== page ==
Thousands of people seek out rehabilitation and detox in San Diego every year because a professional rehab can offer people the psychological skills and medical support to overcome their addiction. Residential detox and rehab can offer a community of support, certain luxuries, and benefits that you wouldn’t find in your local community or amongst your traditional support network. An echo-chamber of positivity, however, doesn’t foster the right mentality for recovery. Rather, long-term recovery often means developing a number of skills to not only identify the sources of addiction but also how to transition out of rehab, back into the very environment where you first became addicted.
How Rehab Prepares You to Get Out of Rehab
The world doesn’t change while you’re in rehab. The elements of your life that may have encouraged you to rely on drugs and alcohol will still be in place until you develop the inner strength and fortitude to overcome or change them. Outside the comforts of a rehab facility, you will not have around the clock support and while you may have providers to help you, there are no doctors, nurses, or staff dedicated to your care 24 hours per day to make sure you stay abstinent. The responsibility has to shift back to you as you reclaim your independence from drugs and alcohol. Rehab prepares residents for this in one of three ways: establishing an internal locus of control, providing therapy tools, and building your recovery network.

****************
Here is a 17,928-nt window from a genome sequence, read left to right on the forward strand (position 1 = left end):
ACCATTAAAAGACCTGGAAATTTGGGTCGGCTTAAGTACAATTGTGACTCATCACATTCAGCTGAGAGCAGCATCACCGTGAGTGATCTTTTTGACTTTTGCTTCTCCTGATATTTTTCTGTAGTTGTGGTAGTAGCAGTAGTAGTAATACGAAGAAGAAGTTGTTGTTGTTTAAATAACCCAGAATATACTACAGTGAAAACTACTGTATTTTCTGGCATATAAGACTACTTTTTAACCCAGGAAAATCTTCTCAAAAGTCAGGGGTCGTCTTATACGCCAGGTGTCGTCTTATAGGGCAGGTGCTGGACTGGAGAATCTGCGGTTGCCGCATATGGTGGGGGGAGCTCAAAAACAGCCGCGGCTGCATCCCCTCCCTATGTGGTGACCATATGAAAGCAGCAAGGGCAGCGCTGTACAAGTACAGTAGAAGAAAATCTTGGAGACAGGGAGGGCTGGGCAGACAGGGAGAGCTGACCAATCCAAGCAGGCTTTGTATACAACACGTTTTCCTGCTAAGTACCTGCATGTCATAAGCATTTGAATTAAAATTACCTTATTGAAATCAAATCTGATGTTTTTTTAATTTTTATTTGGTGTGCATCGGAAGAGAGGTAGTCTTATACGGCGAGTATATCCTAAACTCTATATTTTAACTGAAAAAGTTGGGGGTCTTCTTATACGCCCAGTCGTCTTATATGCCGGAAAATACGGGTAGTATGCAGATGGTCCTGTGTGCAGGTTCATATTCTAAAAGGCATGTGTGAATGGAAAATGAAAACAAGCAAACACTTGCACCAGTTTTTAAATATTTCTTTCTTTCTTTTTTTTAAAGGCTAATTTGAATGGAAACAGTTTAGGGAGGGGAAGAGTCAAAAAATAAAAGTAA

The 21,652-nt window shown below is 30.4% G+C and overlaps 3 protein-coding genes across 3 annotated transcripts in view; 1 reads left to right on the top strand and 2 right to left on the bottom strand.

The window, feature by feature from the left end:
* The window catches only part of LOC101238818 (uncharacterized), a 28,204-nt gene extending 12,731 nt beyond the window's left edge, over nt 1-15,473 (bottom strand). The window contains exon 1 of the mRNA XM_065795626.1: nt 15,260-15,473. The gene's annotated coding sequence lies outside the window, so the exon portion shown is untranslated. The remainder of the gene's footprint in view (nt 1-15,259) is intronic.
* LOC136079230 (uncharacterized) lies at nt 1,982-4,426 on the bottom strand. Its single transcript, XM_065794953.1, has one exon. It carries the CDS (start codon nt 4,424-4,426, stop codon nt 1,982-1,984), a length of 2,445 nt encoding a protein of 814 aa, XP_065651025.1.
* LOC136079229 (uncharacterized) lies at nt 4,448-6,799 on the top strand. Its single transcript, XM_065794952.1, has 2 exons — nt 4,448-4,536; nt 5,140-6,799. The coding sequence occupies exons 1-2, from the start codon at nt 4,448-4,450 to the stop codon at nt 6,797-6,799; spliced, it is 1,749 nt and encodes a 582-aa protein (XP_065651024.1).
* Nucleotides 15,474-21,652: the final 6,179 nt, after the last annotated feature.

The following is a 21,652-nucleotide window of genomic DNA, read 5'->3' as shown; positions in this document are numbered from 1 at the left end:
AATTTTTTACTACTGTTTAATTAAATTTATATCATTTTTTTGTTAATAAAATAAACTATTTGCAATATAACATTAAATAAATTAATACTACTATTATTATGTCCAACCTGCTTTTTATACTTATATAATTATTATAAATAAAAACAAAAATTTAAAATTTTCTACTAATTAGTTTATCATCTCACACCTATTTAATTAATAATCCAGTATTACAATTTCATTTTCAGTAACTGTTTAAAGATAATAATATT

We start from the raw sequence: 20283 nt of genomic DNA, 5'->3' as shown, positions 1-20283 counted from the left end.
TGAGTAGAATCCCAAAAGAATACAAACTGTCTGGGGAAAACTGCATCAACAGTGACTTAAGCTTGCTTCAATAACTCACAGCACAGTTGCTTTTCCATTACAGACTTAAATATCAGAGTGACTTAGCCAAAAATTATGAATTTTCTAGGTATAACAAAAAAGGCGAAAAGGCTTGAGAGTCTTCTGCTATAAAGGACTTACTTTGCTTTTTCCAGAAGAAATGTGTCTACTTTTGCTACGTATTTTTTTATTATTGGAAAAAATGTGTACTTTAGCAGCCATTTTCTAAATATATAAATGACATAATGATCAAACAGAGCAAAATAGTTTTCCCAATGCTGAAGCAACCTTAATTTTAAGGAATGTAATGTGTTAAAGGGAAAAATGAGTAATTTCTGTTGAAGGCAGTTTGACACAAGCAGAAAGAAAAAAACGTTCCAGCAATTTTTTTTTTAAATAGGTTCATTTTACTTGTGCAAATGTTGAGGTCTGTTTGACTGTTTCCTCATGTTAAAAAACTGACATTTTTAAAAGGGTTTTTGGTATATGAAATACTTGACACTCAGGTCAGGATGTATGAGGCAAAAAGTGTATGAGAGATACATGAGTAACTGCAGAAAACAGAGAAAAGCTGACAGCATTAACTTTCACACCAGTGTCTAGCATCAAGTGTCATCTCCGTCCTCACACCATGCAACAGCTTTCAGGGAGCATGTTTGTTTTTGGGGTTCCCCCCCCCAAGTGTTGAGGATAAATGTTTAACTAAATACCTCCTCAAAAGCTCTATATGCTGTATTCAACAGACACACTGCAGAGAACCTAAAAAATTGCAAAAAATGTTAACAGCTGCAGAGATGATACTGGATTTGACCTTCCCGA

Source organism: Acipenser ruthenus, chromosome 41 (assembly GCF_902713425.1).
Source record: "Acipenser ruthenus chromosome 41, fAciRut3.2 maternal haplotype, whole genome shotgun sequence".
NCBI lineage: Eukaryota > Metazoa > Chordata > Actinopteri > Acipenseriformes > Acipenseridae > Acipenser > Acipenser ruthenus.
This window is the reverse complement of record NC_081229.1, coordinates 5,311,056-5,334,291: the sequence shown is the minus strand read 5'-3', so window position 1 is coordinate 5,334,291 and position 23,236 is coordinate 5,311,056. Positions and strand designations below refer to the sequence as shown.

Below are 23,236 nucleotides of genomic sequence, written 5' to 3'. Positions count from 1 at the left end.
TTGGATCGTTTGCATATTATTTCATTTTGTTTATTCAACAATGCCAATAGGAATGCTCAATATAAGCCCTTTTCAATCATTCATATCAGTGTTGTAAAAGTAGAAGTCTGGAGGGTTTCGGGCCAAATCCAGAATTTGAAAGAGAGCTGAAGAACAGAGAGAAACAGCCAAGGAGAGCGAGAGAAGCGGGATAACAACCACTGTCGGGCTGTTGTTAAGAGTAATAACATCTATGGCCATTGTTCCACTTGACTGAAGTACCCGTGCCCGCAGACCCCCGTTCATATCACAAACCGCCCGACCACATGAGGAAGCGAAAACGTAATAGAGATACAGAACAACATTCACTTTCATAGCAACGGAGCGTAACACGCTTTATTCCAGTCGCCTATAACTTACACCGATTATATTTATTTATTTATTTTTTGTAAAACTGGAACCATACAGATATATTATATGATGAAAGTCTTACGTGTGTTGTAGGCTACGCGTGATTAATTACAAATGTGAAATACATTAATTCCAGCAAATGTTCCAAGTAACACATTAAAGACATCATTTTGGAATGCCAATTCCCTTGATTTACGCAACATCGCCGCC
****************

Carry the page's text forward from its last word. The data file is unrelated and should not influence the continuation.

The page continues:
Dependencies and Locus of Control
In behavioral health, there is a term called a Locus of Control (LOC). In less technical terms, the LOC is whether we feel that our life is controlled by outside forces, such as family, government, or social circles, or whether we feel responsible for the outcomes of our own lives. A large part of rehab focuses on developing an internal LOC and helping you feel comfortable and confident in making consistent positive changes to your life that will encourage recovery from addiction.
When we’re dependent on a substance our LOC is focused on the factors that provide us with that substance. If we can’t find or afford a hit, it can trigger stress, frustration, and a number of other negative emotions. If our LOC is internalized, however, we can manage our own emotions, monitor our feelings, and make smart decisions independent of physical cravings.
The Transition Out of Rehab
Mindfulness and Cognitive Behavioral Therapy (CBT) are essential tools for managing our own cravings as we exit a rehab and recovery program. Mindfulness is the ability to be present and to accept yourself as you are, with all the emotions, the physical pains, cravings, and thoughts that come with addiction and the human condition. CBT, is a therapeutic process that can be done on your own or supervised, that helps you interpret the many messages your body is sending you. Through sore muscles, cravings, nausea, and a host of other experiences, your body is reacting to chemical changes. Understanding these imbalances, and being able to process them calmly is essential in managing cravings and abstinence.
Lastly, AToN Center promotes the use of community support programs such as, Narcotics Anonymous, Alcoholics Anonymous, SMART Recovery, Refuge Recovery, and Life Ring. Alumni find that developing sober support networks post-recovery is critical to their success. Support networks can provide accountability, dependence, and guidance when you need it most.
If you’re in the San Diego area and considering rehab, we strongly encourage you to call us directly at (888) 535-1516 to find out more information.